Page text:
More than anything else, the biggest problem with the offense on Saturday was lack of success on first down. USC's defense was remarkably effective in forcing Auburn into second-and-long and third-and-long situations. I came away from the game thinking the Tigers had tried to throw too often on first down. Actually, that wasn't the case. They had 21 first-down plays and ran 15 times, though one of those was a sack and four others were Campbell runs. It didn't seem to matter. Nothing worked. An amazing 16 of those 21 first-down snaps resulted in incomplete passes, no gain or lost yardage. For the day on first down, the Tigers netted minus-1 yard. Carnell Williams had five first-down carries for four yards. Ronnie Brown had five for 11 yards.
It's easy enough to see that was a large part of the problem. The next question is what caused it. The easy answer is the offensive line was dominated by USC's defensive line. On top of their physical prowess, the Trojans played a scheme Auburn coaches and players had not seen before. It was no surprise to anyone that USC's linemen slanted on almost every play, but they did in a way offensive coordinator Hugh Nall said he'd not seen in 20 years of coaching. Here is the ugly play-by-play for Auburn's first downs: Williams minus 2; Brown 1; incomplete pass; Campbell minus 3; Williams 0; Williams 6; Williams 0; incomplete pass; Brown minus 1; Brown 5; incomplete pass; incomplete pass; Campbell 2; incomplete pass; Campbell minus 2; incomplete pass; Campbell minus 9 (sack); Brown 0; Brown 6; Campbell minus 2; Williams 0
Perhaps the most-asked question is why Williams and Brown combined for only 20 carries? Put simply, the Trojans dared the Tigers to pass and they did. That resulted in Campbell taking a fearsome beating. Two crucial dropped passes didn't help matters any. Was taking to the air the wisest course of action? The fact that the Tigers were shut out would seem to pretty clearly indicate that it wasn't. This is a team built to run and that's what it will have to do to win.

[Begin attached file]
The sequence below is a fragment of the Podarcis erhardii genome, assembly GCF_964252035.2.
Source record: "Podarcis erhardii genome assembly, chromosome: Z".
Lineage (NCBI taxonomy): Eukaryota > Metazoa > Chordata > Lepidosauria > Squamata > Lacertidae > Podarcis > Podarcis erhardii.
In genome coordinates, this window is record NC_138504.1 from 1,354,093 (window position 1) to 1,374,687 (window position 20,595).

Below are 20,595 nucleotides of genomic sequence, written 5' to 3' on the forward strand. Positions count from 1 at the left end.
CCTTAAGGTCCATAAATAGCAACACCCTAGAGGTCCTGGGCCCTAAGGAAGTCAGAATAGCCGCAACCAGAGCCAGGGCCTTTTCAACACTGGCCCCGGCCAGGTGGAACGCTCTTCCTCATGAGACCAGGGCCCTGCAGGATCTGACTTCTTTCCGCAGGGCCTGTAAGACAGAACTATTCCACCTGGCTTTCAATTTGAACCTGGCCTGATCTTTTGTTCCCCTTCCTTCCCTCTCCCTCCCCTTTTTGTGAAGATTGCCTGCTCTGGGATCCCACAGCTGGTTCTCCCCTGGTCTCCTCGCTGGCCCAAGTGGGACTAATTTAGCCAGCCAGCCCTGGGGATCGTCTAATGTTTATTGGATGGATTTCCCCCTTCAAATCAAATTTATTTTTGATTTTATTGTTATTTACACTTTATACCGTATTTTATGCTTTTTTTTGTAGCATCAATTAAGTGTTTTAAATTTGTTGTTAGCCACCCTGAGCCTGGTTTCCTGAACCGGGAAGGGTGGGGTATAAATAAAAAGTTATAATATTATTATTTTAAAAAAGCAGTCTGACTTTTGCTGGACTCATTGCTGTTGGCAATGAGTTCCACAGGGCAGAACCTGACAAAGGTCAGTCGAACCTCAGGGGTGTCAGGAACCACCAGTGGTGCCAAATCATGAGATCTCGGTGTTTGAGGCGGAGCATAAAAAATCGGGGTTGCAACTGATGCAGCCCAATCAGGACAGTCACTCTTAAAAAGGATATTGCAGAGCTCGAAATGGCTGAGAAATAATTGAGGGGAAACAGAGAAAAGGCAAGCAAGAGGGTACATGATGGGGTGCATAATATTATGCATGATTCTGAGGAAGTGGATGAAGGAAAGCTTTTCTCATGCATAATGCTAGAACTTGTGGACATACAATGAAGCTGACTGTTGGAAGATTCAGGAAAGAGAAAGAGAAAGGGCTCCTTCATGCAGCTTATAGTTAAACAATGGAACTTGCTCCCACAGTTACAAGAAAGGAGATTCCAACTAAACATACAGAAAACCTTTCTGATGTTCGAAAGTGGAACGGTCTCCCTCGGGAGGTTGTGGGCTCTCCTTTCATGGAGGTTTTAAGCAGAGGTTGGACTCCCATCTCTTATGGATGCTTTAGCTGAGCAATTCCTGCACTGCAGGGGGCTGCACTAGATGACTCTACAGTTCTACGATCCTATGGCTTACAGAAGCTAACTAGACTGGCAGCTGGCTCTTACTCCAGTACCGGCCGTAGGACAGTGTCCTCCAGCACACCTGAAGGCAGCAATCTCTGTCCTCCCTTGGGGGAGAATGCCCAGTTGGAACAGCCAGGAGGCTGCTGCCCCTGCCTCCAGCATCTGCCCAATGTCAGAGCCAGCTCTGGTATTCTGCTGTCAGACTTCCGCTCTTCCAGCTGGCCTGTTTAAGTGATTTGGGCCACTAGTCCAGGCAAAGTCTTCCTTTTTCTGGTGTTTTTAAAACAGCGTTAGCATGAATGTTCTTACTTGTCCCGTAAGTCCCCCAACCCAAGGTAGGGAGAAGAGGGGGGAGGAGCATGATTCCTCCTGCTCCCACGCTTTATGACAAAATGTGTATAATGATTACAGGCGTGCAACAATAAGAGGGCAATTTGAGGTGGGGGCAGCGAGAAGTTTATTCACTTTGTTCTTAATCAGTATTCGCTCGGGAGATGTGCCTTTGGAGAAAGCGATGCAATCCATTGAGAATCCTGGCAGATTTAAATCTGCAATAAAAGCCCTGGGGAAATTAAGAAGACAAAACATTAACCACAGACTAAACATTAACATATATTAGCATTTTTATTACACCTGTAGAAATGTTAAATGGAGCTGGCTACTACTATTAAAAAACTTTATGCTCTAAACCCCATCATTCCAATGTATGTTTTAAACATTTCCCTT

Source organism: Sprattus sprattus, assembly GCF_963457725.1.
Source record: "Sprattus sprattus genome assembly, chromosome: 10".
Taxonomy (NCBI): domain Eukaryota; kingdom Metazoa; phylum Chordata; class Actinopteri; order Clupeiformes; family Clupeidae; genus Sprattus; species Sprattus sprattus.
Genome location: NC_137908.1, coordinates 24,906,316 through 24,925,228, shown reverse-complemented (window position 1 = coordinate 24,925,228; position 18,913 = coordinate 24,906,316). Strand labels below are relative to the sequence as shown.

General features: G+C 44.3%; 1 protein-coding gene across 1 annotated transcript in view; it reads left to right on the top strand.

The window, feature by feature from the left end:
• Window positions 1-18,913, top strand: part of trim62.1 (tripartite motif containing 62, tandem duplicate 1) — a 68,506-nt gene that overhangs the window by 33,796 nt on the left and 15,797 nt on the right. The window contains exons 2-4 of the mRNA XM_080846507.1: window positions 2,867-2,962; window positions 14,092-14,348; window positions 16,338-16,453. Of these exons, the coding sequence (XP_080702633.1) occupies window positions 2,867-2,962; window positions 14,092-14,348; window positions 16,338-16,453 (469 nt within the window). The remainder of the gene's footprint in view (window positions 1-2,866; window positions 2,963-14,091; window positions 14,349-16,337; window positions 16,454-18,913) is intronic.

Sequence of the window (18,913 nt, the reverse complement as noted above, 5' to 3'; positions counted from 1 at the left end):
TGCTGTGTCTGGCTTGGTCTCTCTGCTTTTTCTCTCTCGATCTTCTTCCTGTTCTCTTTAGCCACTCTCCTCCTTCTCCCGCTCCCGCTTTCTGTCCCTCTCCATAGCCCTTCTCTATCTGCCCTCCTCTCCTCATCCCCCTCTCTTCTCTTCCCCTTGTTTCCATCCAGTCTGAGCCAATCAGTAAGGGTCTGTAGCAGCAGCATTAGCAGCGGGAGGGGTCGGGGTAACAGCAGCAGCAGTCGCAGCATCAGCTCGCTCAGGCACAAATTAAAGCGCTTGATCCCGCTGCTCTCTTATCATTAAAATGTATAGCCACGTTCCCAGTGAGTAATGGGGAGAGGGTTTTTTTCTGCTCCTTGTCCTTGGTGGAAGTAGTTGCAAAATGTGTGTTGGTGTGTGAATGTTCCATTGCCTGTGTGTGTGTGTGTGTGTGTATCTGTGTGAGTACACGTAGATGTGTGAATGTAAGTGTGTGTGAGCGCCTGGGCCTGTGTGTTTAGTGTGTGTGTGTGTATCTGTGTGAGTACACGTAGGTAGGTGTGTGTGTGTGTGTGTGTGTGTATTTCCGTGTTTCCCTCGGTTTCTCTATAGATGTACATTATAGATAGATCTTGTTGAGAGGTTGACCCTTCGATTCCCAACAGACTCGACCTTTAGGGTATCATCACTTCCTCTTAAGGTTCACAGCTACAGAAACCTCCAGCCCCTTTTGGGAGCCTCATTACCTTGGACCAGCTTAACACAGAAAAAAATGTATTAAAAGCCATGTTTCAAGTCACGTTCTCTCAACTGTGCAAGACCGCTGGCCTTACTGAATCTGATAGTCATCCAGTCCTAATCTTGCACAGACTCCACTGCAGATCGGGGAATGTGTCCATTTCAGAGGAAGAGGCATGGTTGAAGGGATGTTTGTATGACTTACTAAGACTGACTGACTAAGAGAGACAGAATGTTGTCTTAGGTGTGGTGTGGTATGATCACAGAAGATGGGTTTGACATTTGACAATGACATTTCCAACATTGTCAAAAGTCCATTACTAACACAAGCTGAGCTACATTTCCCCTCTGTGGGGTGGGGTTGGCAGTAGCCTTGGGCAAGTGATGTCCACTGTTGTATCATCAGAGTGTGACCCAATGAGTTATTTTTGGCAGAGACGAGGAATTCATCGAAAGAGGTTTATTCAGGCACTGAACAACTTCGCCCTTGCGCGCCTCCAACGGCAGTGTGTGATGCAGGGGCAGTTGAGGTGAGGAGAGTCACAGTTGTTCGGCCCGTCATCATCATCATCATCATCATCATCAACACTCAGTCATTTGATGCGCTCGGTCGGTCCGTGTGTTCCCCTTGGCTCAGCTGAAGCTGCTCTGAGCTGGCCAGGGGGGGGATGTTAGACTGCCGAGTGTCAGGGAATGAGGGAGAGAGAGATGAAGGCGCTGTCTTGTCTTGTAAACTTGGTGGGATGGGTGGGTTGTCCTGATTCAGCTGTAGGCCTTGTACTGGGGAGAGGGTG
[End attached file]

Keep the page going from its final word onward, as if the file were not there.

Another popular question has been why fullback Brandon Johnson wasn't used more. Auburn coaches consider the one-back set with two tight ends an integral part of their offense. It forces the defense to be balanced and not overload to the strong side. The extra tight end can go in motion and block like a fullback or go into a pass pattern. There will be games, they say, when Johnson plays significantly more than he did against USC. It depends on what the opponent does on defense. The bottom line is nothing Auburn tried on offense against USC worked. It wasn't from lack of effort by the players or lack of preparation by the coaches. They thought they had a good plan. They didn't.
Would it have been different if Bobby Petrino, who left after one year to become head coach at Louisville, had still been the offensive coordinator? We'll never know, but there can be little doubt he was missed.
Auburn's coaches and players have turned their focus forward, as they must do. This season of high expectations still has at least 11 games remaining. Those who are worried that the running game will again be kept in the starting blocks can put their minds at ease. It's not going to happen. Every Auburn coach understands that it is on the ground this team must usually travel. The first opportunity to rebound from a discouraging start will be Saturday against Georgia Tech in Atlanta. Those who expect the Yellow Jackets to roll over and be routed aren't being realistic. I look for a close, hard-fought game.
Will there be improvement on offense for Auburn? No doubt about it. Will it be enough to beat Georgia Tech? Probably. Will it be enough to meet the high expectations of this season? We shall see.